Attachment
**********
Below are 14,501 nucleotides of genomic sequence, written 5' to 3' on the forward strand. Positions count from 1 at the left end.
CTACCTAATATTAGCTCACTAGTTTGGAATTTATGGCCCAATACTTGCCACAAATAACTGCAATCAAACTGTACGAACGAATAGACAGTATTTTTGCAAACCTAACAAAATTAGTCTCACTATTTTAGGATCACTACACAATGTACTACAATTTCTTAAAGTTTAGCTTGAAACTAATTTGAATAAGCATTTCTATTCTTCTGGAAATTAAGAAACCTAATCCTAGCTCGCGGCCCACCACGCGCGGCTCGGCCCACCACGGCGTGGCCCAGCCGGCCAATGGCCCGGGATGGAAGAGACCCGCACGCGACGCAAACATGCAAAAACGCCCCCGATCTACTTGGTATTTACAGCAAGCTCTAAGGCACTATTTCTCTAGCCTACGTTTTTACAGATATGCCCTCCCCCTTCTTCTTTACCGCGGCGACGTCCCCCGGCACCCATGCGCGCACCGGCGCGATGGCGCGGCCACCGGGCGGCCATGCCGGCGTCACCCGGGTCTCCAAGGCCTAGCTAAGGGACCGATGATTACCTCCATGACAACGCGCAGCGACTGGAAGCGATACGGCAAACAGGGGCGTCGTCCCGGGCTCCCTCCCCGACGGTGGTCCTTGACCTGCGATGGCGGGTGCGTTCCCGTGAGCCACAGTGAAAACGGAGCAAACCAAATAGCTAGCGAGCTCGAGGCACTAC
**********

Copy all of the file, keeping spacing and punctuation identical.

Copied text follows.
Below are 14,501 nucleotides of genomic sequence, written 5' to 3' on the forward strand. Positions count from 1 at the left end.
CTACCTAATATTAGCTCACTAGTTTGGAATTTATGGCCCAATACTTGCCACAAATAACTGCAATCAAACTGTACGAACGAATAGACAGTATTTTTGCAAACCTAACAAAATTAGTCTCACTATTTTAGGATCACTACACAATGTACTACAATTTCTTAAAGTTTAGCTTGAAACTAATTTGAATAAGCATTTCTATTCTTCTGGAAATTAAGAAACCTAATCCTAGCTCGCGGCCCACCACGCGCGGCTCGGCCCACCACGGCGTGGCCCAGCCGGCCAATGGCCCGGGATGGAAGAGACCCGCACGCGACGCAAACATGCAAAAACGCCCCCGATCTACTTGGTATTTACAGCAAGCTCTAAGGCACTATTTCTCTAGCCTACGTTTTTACAGATATGCCCTCCCCCTTCTTCTTTACCGCGGCGACGTCCCCCGGCACCCATGCGCGCACCGGCGCGATGGCGCGGCCACCGGGCGGCCATGCCGGCGTCACCCGGGTCTCCAAGGCCTAGCTAAGGGACCGATGATTACCTCCATGACAACGCGCAGCGACTGGAAGCGATACGGCAAACAGGGGCGTCGTCCCGGGCTCCCTCCCCGACGGTGGTCCTTGACCTGCGATGGCGGGTGCGTTCCCGTGAGCCACAGTGAAAACGGAGCAAACCAAATAGCTAGCGAGCTCGAGGCACTAC